Mademoiselle Reisz has in abundance the autonomy that Adele completely lacks. But Reisz s life lacks love, while Adele abounds in it. Mademoiselle Reisz s loneliness makes clear that an adequate life cannot build altogether upon autonomy. Although she has a secure sense of her own individuality, her life lacks love, friendship, or warmth. It is clear throughout the novel that Edna loves her children, loves Robert, and even at times still loves Leone, her husband. It can even be said that she loves Mademoiselle Reisz and Adele.
So even though, Reisz is the critical head, more developed on her masculine side than other women in the novel (Hollister 92), and that is what Edna identifies with, there is still a very feminine, even mother-woman set of idea imbedded in her head, identifying her again with Adele Ratignolle. In the final scene of The Awakening, Edna Pontellier walks into the ocean committing suicide. Edna was unable to identify with either of the female models enough to go on living. She wasn t strong enough as an individual to create her own model.
Mademoiselle Reisz and Adele Ratignolle suggest different endings to Edna s life story had she not chose death as a way out. Modeling herself after Adele would make Edna regress, she was way beyond the role Adele plays. At the same time choosing Mademoiselle Reisz s path is too much n the opposite direction... Edna wasn t capable of leading this life as she already had a family and couldn t well just rid herself of them, as well as her need for social warmth, Adele s story suggests that Edna will give up her rebellion, return to her marriage, have another baby, and by degrees learn to appreciate, love and even desire her husband... Mademioselle Reisz s story suggests that Edna will lose her beauty, her youth, her husband, and children- everything in short but her art and her pride (Showalter 76). Edna s decision to take her plunge was based on the probably outcome of the life she would have modeled after one of the two women.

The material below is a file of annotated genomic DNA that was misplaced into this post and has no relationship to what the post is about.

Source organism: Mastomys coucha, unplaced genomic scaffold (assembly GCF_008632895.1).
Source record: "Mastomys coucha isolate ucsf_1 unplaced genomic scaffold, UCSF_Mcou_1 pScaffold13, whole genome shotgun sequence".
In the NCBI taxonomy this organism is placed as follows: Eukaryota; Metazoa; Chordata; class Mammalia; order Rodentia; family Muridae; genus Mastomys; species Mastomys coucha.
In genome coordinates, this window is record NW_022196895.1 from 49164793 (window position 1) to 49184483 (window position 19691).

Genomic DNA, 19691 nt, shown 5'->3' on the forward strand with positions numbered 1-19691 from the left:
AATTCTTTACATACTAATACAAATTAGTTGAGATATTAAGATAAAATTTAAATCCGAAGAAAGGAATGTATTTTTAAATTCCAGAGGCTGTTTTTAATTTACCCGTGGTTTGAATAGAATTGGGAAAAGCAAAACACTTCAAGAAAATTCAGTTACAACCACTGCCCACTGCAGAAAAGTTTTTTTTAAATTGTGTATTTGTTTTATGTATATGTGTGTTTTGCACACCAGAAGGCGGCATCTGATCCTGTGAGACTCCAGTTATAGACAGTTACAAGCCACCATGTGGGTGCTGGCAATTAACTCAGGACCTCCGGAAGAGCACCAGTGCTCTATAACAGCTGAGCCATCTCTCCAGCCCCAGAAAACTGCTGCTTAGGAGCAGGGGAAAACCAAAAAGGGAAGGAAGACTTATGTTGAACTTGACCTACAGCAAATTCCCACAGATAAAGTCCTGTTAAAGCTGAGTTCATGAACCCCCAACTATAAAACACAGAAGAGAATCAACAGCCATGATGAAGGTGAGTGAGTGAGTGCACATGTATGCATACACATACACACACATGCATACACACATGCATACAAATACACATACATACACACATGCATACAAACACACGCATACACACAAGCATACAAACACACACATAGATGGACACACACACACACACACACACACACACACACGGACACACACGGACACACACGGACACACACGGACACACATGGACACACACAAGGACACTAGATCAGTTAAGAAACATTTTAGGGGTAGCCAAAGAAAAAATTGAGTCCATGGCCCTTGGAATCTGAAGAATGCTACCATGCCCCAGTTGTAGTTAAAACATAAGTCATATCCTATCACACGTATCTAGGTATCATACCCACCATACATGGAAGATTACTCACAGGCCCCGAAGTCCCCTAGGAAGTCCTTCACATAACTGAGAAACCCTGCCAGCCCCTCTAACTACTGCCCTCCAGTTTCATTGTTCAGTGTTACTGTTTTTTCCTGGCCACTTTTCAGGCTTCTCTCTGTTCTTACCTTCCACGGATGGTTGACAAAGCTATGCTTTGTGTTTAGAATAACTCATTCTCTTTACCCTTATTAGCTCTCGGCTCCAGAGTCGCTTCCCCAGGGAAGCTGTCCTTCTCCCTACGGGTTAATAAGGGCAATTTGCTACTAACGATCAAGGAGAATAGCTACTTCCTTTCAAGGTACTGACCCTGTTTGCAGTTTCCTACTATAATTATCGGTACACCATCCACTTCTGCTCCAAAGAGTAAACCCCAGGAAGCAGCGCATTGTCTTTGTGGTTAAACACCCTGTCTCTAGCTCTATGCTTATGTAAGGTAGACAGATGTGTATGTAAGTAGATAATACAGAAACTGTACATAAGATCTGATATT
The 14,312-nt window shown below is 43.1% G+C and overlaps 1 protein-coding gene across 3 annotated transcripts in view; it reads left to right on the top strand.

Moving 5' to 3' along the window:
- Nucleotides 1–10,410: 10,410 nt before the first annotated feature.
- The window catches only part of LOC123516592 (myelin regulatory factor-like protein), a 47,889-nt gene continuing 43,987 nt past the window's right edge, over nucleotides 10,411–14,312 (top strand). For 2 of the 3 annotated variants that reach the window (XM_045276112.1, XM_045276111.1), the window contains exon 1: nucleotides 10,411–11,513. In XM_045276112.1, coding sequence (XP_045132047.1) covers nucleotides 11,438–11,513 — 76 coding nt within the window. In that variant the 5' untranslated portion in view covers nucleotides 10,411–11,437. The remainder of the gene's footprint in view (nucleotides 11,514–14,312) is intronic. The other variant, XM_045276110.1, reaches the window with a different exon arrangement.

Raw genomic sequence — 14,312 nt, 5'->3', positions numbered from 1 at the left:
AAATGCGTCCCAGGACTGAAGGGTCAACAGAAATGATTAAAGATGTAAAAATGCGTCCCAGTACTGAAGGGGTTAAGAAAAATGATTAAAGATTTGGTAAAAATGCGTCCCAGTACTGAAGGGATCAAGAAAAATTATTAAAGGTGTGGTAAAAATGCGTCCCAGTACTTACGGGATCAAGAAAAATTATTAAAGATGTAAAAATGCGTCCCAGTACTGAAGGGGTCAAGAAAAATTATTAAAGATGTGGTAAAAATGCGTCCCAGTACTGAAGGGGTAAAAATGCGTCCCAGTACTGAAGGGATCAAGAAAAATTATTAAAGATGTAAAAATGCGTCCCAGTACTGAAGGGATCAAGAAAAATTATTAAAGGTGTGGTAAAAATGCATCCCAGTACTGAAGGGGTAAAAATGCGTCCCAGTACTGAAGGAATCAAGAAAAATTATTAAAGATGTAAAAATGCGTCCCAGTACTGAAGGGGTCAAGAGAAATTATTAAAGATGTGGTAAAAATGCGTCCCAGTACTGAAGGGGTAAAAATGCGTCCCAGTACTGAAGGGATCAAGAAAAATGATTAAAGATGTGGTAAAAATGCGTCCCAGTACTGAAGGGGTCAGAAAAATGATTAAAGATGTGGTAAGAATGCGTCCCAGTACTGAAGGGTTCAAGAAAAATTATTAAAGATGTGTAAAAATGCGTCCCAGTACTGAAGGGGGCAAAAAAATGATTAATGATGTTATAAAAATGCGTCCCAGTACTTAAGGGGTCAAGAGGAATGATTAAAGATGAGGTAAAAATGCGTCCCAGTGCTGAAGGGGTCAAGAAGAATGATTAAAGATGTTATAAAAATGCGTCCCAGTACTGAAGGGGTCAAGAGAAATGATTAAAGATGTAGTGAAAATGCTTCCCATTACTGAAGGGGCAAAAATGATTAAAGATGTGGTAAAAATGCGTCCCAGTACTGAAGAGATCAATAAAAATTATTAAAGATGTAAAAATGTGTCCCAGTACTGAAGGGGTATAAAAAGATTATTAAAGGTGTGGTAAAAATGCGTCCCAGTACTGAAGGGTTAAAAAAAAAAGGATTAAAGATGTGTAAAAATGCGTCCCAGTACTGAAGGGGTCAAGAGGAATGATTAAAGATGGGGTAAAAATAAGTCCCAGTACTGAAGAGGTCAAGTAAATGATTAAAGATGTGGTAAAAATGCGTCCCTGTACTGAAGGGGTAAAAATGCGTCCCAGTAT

Perhaps today it sounds ridiculous that a woman would kill herself after exploring the existences of only two women similar to her. Today a person could probably find a successful model fitting their own desires almost perfectly. In the nineteenth century this wasn t the case. Women rarely attempted to spread their wings and embrace and kind of individualism, especially in the south. As we see, many women who did in fact aim for this ended up social outcasts like Mademoiselle Reisz. Edna had no one to look at, she had no idol to aspire to become like.
Maybe today we take for granted all of the women who have achieved greatness and led the way for others. Maybe we take too much credit for our own achievements forgetting how important these other people were along the way. Without anyone there to prove that Edna was striving for something attainable, there was nothing for her to do but end her life. If Edna had been born in a different time and had been faced with the same situation, it would have been a different story. 47 f Hollister, Michael. Chopin s The Awakening.
The Explicator 51. 1 (1993): 90-92 Showalter, Elaine. Sister s Choice: Tradition and change in American Women s Writing. Oxford: Clarendon Press, 1991. Spangler, George. Ways of Interpreting Edna s Suicide.
Kate Chopin Study Text Online. Neal Wyatt, 1993.